Is Entrepreneurship a Better Option for Recent Law School Grads?


The money that is spent on making already good laws schools unnecessarily similar-looking to the more wealthy ones can be used in so many other better ways. For example, schools could fund more internship programs so the transition onto a law firm staff is not so difficult, or more money could be placed into entrepreneurship programs at these institutions. There have been many graduates who have found that going this route and starting their own practice was a much better option for them. But, when the money is going towards more materialistic endeavors at various laws schools across the country, it makes it harder for students to get ready for life after college, because entrepreneurial training is many times being compromised by those who control the funds.

   One New York Times article by Eileen Zimmerman called “Skipping the Partner for a Shingle of One’s Own” shows how an entrepreneurial spirit has helped many brave lawyers around the country think outside of the box and start their own firms. Gabay-Rafiy & Bowler in New York City and Yim & Chuang in Manhattan are two prime examples of private firms that started from very humble beginnings, and may have gone into business sooner after the lawyers graduated law school if they had had the right entrepreneurial training at their institutions of learning.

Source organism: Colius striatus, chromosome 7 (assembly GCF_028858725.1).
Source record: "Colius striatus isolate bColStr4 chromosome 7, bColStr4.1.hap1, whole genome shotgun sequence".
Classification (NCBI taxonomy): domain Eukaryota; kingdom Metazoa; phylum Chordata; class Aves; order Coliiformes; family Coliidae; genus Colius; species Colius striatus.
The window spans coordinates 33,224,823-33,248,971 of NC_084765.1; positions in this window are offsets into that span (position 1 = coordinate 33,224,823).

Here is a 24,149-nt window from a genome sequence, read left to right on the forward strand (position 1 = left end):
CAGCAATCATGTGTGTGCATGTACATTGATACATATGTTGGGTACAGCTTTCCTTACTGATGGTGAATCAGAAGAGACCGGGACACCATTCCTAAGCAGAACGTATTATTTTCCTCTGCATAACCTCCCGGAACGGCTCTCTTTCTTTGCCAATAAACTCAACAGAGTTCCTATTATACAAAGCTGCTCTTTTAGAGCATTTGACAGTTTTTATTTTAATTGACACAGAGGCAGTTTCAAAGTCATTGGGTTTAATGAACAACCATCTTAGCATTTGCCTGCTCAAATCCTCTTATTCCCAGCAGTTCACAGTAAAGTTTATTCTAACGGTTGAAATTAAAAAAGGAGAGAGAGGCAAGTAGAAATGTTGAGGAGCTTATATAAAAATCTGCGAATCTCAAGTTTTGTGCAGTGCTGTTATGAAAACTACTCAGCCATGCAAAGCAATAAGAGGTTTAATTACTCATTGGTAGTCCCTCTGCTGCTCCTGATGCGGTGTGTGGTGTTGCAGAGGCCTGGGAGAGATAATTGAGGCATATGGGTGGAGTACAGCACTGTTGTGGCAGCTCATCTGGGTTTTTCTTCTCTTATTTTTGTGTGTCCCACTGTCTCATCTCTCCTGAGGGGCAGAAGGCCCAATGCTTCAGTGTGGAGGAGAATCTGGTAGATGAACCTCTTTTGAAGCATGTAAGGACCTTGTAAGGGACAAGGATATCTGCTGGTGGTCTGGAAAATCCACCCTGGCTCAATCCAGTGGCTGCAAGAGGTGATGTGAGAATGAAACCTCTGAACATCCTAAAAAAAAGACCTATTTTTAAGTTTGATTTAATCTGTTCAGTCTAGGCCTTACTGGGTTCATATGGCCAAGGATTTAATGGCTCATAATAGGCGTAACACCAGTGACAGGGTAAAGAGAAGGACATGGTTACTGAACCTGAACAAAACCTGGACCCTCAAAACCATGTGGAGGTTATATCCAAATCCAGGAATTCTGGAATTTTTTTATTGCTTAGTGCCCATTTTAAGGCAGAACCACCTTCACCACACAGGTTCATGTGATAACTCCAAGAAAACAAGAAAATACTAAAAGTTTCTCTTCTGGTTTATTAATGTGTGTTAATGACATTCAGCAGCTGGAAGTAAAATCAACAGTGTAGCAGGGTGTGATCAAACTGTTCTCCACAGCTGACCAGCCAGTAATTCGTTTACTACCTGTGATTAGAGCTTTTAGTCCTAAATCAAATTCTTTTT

Lawyers, by nature, have to be autonomous during the course of their work day. Although there may be others at the firm, having control from the ground up as an entrepreneur can give them an edge. If they are not joining an already existing firm, a recent graduate may not have to be flexible and bend towards what that hiring firm wants. They can choose practice areas that they are themselves passionate about, which will result in them doing a better job and having a more enjoyable career.



American Bar Association. Section of Legal Education and Admissions to the Bar. Standards Review Committee. Post January 2012 Meeting.


Badenhausen, K. 8 March 2011. Best Law Schools for Getting Rich. Retrieved from

Fish, Stanely. 20 February 2012. The Bad News Law Schools.  The New York Times.  Retrieved from

Zimmerman, Eileen. 24 November 2011. Skipping the Partner Track for a Shingle of One’s Own. The New York Times. Retrieved from


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